Regulatory submissions made for dispersible formulation of dolutegravir
ViiV Healthcare has filed submissions to the FDA and EMA for the first dispersible formulation of dolutegravir (DTG) for children living with HIV.
Regulatory submissions to both the European Medicines Agency (EMA) and the US Food and Drug Administration (FDA) have been made by ViiV Healthcare seeking approval of the first-ever 5mg dispersible-tablet (DT) formulation of dolutegravir (DTG), as well as a simplified dosing regimen to optimise use of the existing DTG 50mg film-coated tablet (FCT) in paediatric HIV patients.
The availability of age-appropriate formulations is essential in ensuring children around the world have access to optimal life-saving treatments, the company said.
The ability to give medicine to children in a format that they can swallow and tolerate can mean the difference between life and death”
Dolutegravir (Tivicay) is an integrase strand transfer inhibitor (INSTI) for use in combination with other antiretroviral (ARV) agents for the treatment of HIV. Integrase inhibitors inhibit HIV integrase by binding to the integrase active site and blocking the strand transfer step of retroviral deoxyribonucleic acid (DNA) integration which is essential for the HIV replication cycle.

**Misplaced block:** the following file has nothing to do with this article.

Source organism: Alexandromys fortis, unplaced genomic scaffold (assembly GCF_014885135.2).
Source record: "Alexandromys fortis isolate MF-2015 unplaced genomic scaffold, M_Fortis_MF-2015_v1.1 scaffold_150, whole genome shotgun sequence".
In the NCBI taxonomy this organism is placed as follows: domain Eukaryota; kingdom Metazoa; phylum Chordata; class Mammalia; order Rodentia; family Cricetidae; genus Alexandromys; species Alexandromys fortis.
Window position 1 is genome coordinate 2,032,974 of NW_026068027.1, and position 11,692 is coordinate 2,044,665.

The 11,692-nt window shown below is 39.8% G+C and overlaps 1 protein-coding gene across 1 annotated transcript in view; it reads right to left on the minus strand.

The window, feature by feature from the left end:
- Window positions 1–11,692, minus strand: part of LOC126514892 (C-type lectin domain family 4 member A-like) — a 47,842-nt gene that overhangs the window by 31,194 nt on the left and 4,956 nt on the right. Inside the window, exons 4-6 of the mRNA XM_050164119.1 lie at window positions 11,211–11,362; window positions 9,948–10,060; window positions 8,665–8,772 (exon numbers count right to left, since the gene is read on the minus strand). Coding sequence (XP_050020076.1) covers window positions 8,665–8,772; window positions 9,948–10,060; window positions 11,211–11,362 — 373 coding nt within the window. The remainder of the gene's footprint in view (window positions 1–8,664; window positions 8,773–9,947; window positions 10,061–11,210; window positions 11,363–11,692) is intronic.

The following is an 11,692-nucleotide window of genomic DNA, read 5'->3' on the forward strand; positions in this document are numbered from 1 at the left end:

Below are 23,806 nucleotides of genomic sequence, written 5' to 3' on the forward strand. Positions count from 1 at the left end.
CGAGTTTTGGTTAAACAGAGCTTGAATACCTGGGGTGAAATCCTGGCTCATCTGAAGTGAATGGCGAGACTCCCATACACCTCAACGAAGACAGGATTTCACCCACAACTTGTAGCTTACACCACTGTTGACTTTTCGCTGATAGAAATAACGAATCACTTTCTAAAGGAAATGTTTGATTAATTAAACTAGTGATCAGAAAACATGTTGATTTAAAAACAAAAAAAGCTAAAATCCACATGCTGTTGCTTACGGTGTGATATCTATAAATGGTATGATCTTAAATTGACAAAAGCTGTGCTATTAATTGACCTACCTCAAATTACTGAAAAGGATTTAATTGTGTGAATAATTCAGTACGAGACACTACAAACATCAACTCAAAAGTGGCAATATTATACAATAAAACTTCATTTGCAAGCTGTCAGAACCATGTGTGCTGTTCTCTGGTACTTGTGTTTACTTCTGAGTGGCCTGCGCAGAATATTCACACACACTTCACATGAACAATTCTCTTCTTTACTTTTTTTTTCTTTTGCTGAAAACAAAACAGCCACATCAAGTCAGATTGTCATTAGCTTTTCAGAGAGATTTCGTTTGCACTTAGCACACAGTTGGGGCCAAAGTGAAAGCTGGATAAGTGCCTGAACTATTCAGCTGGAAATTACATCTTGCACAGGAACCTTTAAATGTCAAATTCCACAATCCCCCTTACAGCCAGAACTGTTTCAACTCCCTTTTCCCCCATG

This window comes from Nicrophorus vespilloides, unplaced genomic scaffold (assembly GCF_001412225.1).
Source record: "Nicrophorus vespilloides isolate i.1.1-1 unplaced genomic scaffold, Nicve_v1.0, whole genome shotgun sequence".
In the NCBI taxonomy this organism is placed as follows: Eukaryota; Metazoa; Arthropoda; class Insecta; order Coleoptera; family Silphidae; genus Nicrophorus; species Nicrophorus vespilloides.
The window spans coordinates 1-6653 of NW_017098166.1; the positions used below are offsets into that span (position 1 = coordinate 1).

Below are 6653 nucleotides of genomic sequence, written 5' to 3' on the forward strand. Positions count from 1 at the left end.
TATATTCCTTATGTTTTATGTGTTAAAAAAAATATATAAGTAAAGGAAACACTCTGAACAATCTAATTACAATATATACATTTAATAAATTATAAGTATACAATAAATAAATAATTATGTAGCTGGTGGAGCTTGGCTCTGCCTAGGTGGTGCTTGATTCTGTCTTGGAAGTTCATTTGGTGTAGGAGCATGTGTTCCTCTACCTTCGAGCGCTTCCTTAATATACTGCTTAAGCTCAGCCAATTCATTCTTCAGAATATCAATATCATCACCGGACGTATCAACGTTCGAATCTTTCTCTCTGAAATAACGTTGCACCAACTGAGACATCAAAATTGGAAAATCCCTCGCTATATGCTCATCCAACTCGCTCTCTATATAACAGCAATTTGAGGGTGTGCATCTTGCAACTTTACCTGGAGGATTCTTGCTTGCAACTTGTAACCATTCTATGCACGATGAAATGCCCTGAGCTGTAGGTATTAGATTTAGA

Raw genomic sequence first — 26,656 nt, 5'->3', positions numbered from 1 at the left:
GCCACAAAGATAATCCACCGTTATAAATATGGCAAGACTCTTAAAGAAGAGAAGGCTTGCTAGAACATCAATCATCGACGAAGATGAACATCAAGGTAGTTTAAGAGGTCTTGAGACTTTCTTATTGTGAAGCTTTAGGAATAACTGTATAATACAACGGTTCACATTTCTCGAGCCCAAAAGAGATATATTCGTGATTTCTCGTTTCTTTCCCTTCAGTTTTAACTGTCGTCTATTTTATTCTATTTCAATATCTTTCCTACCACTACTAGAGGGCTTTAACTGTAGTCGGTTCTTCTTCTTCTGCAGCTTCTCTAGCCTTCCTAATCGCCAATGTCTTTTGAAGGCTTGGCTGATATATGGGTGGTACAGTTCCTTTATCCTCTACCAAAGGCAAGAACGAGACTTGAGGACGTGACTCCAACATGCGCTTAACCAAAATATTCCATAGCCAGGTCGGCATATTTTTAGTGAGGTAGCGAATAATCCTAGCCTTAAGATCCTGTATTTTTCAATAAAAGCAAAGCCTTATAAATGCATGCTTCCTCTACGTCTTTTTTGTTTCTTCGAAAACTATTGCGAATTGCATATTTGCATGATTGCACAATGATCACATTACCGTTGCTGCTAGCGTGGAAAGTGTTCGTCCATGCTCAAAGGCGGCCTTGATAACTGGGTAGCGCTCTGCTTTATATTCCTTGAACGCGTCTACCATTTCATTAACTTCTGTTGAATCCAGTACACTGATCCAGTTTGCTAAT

“For parents living in resource poor countries, the ability to give medicine to children in a format that they can swallow and tolerate can mean the difference between life and death,” said Deborah Waterhouse, CEO of ViiV Healthcare. “By submitting these files to regulators for approval, we believe that we are on the cusp of delivering against our promise to develop dolutegravir in a tablet that can be dispersed simply in water. We will then aim to make this available, via partnerships, as quickly as possible to children living with HIV worldwide.”
These submissions to the EMA and FDA are based on data from the ongoing P10934 and ODYSSEY (PENTA20) studies. P1093 investigates the safety, pharmacokinetic, tolerability and antiviral activity of DTG regimens in paediatric patients aged four weeks to 18 years, while ODYSSEY is designed to understand how DTG as first- or second-line treatment compares to the current standards of care in paediatric patients aged four weeks to 18 years.